Very cool. Unnecessary, but very cool.
'Murch describes the music here as "a collector and channeler of previously created emotion, rather than the device that creates that emotion."' -- I think that's profound.
I think the most common use of music (in film/TV generally) is to tell the audience what to feel during a scene -- suspenseful music, comic music, etc. But this is lazy filmmaking when that emotion is unsupported by image/editing/story/acting.
The method described in the video works great for objects on a desk, but what about getting a shot of two people lying in a bed? Or what about heavier cameras?
For anyone interested, here's some alternative methods: http://www.dvxuser.com/V6/archive/index.php/t-28748.html
Dumb question -- what does "DIT" stand for? I thought it normally stands for "digital imaging technician", but that doesn't seem to make sense in the context of the article. Does it also stand for "digital intermediate transfer" or something like that?
Jeremy, hard to say what gear you should get/consider. Depends what you shoot, what your particular needs/problems are, what gear you already have, how good the gear you have is.
I reckon most people would look at your list and say, "Get sound! Definitely get sound!" If you've got image covered already (because your camera is fine, your lenses are fine), but you don't have any sound gear at all, then adding sound will make a big difference to your production value.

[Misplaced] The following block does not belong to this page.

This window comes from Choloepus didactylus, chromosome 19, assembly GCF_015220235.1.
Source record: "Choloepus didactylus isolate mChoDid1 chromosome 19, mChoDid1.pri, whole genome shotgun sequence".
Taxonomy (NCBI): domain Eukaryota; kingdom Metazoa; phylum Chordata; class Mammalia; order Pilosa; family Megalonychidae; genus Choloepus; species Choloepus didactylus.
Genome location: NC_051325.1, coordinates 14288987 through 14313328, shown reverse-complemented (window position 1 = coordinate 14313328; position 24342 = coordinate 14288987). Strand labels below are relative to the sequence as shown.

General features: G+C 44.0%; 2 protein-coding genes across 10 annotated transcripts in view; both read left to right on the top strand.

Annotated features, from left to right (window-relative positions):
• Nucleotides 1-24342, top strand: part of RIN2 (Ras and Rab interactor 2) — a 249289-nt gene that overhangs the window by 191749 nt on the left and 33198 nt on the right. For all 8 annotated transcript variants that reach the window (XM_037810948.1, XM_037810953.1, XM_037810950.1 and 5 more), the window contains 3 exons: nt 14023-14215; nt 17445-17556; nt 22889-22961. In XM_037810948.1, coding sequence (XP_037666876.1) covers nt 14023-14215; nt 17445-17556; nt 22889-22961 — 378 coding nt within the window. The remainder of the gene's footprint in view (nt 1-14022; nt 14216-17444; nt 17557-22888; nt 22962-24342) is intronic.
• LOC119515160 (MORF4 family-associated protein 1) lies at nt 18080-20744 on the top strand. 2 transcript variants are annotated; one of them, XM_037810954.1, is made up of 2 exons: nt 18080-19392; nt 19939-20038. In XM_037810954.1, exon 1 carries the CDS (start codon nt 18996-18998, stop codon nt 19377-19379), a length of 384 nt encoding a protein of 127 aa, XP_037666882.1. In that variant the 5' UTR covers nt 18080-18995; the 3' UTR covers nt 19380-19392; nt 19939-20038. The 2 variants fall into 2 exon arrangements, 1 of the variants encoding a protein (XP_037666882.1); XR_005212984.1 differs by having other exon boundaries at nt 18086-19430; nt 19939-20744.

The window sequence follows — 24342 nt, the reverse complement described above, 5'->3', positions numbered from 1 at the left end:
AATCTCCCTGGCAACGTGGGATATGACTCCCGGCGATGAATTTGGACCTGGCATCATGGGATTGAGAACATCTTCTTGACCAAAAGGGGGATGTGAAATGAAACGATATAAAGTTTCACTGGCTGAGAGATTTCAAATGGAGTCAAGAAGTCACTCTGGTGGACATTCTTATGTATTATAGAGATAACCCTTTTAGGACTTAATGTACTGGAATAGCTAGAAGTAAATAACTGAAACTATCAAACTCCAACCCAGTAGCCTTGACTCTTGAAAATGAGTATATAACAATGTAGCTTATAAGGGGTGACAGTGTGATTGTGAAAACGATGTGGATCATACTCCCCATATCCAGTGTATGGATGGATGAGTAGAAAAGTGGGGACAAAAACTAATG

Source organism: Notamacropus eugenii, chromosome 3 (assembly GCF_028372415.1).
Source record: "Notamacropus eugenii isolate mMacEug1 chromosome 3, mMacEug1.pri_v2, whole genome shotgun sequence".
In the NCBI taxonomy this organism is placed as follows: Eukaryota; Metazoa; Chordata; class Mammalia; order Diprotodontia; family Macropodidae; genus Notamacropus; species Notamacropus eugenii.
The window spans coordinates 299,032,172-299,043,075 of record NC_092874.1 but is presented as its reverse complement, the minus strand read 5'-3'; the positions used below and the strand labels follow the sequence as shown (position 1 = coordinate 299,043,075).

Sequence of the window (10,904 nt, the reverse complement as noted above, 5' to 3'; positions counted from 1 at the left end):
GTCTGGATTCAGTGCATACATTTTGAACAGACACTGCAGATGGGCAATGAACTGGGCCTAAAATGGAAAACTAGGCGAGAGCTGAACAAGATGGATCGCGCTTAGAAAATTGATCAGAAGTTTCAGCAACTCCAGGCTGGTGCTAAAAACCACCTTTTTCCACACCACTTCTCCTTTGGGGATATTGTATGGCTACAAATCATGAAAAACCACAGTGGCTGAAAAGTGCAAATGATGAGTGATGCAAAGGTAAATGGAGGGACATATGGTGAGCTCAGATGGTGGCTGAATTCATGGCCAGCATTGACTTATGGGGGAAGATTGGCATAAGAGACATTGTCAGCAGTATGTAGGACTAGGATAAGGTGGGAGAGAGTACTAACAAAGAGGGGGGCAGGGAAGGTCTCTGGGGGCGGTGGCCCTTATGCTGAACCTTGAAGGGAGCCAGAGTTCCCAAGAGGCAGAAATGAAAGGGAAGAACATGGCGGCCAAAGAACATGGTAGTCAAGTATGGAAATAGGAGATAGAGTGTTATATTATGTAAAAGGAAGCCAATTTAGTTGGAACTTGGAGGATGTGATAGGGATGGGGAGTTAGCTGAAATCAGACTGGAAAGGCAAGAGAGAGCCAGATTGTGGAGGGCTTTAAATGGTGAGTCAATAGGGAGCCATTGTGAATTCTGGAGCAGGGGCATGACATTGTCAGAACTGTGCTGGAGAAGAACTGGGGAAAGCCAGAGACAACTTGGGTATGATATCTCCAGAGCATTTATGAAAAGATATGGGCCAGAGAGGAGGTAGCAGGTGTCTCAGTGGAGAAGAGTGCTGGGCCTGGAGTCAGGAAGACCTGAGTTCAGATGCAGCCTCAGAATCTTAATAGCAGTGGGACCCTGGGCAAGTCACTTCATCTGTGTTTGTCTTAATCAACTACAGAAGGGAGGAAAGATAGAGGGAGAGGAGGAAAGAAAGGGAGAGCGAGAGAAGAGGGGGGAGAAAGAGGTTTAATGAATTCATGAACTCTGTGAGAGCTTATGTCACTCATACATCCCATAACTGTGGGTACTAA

As to what sort of sound gear to get, and which bits of gear... Really "just depends" again.
If you've got a guy to operate a boom pole, a shotgun or hypercardioid will give you great sound. This is how it's done even on productions with huge budgets after all. If you're relying on in-camera sound a lot, a shotgun is also a good choice. Personally, I use lav mics for most of my sound.
All the gear you mention is fine -- Zoom H6 is a great recorder, Sennheiser lavs are pretty standard, NTG3 is fantastic. You can definitely buy cheaper that will probably do the job (for instance, Tascam DR-100 recorder, Sony UWP lav mics, NTG1), but there are features the more expensive gear has that the cheaper gear doesn't.
I liked David's response above. Lots of variables in your question, Mike -- what you're shooting, what your aesthetic is, what your time constraints are... One thing to bear in mind is that every option enables as well as limits. You can get shots with a steadicam you can't get with a tripod. You can get shots with a monopod you can't get with a slider. You think in a different way when restricted to a fixed lens, while zoom lenses can make you lazier.
Truth is, while every shooter will have a weapon of choice, any decent shooter can do a lot of damage with any stabilising device, or none. So, Raguel might like tripods, Guy might be a gimbal guy, David might like monopods, but if you told any of these guys they have 15 minutes to get shots, and have to do it handheld, I'm sure they'd all come up with great images.
Thought this might be of interest: Philip Bloom "ten minute challenge" with the Sony PMW-200: http://philipbloom.net/blog/pmw200/
"I set myself a challenge… Go to one spot, don’t move the tripod, but you can pan, tilt, zoom the camera. Hit record and don’t button off for ten minutes, and try and get as many varied shots as possible. This is what I did and you can see my results below."